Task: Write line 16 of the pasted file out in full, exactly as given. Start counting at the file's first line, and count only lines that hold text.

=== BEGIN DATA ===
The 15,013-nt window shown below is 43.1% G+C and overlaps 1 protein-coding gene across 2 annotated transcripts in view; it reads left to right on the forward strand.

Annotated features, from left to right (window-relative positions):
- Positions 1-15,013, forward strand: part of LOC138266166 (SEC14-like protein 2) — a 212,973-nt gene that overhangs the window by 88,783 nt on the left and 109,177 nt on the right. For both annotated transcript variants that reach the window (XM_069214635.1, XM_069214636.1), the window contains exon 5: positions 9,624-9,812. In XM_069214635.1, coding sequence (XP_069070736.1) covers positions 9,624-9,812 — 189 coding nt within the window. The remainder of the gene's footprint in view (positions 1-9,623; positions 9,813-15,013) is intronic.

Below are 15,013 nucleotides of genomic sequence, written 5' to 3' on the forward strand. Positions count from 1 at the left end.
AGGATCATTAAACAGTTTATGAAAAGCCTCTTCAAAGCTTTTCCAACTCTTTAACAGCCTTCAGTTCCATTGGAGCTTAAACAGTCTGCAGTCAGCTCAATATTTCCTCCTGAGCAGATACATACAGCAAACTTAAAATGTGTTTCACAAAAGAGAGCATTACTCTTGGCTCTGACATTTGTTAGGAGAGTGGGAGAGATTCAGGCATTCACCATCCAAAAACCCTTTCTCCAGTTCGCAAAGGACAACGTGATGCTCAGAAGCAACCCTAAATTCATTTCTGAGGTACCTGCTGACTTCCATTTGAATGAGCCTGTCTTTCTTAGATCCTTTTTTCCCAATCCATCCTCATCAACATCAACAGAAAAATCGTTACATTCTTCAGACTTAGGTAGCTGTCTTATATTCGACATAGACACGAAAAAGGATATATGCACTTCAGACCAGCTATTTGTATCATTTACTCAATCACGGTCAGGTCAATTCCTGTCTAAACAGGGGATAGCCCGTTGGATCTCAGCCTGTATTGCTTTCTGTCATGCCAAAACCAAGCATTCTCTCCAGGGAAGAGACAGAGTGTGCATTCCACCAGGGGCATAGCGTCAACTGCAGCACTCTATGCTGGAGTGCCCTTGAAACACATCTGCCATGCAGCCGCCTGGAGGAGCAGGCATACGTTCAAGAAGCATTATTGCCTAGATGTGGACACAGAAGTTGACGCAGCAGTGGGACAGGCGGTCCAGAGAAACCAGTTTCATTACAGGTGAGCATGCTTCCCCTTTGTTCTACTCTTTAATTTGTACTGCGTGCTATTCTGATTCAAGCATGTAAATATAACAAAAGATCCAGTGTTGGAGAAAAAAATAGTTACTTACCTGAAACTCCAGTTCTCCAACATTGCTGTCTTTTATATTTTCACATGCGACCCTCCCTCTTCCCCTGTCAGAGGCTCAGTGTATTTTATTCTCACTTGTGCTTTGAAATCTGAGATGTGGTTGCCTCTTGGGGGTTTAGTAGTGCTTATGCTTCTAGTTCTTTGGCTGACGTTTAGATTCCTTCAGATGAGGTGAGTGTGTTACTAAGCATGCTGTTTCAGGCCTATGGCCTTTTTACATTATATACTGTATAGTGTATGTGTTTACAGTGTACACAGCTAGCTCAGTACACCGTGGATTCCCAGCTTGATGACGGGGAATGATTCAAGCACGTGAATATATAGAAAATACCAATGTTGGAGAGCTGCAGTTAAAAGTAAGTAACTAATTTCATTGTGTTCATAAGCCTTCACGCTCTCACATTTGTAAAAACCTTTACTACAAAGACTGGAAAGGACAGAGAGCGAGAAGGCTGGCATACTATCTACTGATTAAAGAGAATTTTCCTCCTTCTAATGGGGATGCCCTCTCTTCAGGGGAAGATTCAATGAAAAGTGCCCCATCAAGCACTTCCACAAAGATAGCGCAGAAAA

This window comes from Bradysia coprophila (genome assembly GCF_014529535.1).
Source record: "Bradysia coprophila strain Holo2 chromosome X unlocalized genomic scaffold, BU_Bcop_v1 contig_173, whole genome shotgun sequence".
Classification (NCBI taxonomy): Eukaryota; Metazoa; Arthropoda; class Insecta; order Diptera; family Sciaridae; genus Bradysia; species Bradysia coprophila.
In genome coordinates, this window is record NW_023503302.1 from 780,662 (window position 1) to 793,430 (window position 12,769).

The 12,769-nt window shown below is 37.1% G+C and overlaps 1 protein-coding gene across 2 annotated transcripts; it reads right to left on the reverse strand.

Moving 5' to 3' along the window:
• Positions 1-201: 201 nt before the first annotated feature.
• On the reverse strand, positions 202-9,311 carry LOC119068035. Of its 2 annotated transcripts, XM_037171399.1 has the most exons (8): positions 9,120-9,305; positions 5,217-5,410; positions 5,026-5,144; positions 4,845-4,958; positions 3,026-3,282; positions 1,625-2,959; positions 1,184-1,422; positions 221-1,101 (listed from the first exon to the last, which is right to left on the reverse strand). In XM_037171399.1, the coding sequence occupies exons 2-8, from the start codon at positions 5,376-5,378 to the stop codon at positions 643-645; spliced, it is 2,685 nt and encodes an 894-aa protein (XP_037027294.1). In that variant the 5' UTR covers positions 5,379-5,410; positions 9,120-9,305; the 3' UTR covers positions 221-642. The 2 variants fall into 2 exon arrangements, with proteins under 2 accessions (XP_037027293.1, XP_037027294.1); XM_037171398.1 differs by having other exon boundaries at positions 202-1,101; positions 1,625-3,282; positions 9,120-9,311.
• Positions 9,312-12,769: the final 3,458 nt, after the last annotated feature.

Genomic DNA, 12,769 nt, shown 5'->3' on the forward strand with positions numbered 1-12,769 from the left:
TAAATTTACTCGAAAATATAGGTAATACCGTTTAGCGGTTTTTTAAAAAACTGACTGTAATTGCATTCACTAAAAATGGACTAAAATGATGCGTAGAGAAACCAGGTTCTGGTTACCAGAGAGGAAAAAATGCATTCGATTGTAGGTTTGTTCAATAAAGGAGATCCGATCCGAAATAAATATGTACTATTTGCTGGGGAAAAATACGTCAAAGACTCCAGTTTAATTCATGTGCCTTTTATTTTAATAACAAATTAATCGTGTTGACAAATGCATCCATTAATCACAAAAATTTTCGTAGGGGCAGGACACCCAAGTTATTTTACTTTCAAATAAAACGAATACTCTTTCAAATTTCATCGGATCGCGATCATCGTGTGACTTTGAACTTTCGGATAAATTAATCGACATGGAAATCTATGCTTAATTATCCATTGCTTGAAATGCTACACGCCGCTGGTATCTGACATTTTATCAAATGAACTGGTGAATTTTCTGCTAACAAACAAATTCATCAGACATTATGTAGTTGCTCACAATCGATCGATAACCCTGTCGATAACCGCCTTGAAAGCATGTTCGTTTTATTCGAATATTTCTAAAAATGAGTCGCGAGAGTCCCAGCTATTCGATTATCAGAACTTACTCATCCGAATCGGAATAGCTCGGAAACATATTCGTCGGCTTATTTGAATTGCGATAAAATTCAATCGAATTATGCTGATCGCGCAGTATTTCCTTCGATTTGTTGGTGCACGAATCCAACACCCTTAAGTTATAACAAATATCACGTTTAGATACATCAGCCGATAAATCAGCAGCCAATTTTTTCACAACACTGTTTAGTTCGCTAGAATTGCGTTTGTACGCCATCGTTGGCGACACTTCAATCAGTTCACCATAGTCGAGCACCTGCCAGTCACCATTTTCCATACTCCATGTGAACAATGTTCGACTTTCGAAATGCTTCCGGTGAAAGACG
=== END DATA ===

TAAATTTACTCGAAAATATAGGTAATACCGTTTAGCGGTTTTTTAAAAAACTGACTGTAATTGCATTCACTAAAAATGGACTAAAATGATGCGTAGAGAAACCAGGTTCTGGTTACCAGAGAGGAAAAAATGCATTCGATTGTAGGTTTGTTCAATAAAGGAGATCCGATCCGAAATAAATATGTACTATTTGCTGGGGAAAAATACGTCAAAGACTCCAGTTTAATTCATGTGCCTTTTATTTTAATAACAAATTAATCGTGTTGACAAATGCATCCATTAATCACAAAAATTTTCGTAGGGGCAGGACACCCAAGTTATTTTACTTTCAAATAAAACGAATACTCTTTCAAATTTCATCGGATCGCGATCATCGTGTGACTTTGAACTTTCGGATAAATTAATCGACATGGAAATCTATGCTTAATTATCCATTGCTTGAAATGCTACACGCCGCTGGTATCTGACATTTTATCAAATGAACTGGTGAATTTTCTGCTAACAAACAAATTCATCAGACATTATGTAGTTGCTCACAATCGATCGATAACCCTGTCGATAACCGCCTTGAAAGCATGTTCGTTTTATTCGAATATTTCTAAAAATGAGTCGCGAGAGTCCCAGCTATTCGATTATCAGAACTTACTCATCCGAATCGGAATAGCTCGGAAACATATTCGTCGGCTTATTTGAATTGCGATAAAATTCAATCGAATTATGCTGATCGCGCAGTATTTCCTTCGATTTGTTGGTGCACGAATCCAACACCCTTAAGTTATAACAAATATCACGTTTAGATACATCAGCCGATAAATCAGCAGCCAATTTTTTCACAACACTGTTTAGTTCGCTAGAATTGCGTTTGTACGCCATCGTTGGCGACACTTCAATCAGTTCACCATAGTCGAGCACCTGCCAGTCACCATTTTCCATACTCCATGTGAACAATGTTCGACTTTCGAAATGCTTCCGGTGAAAGACG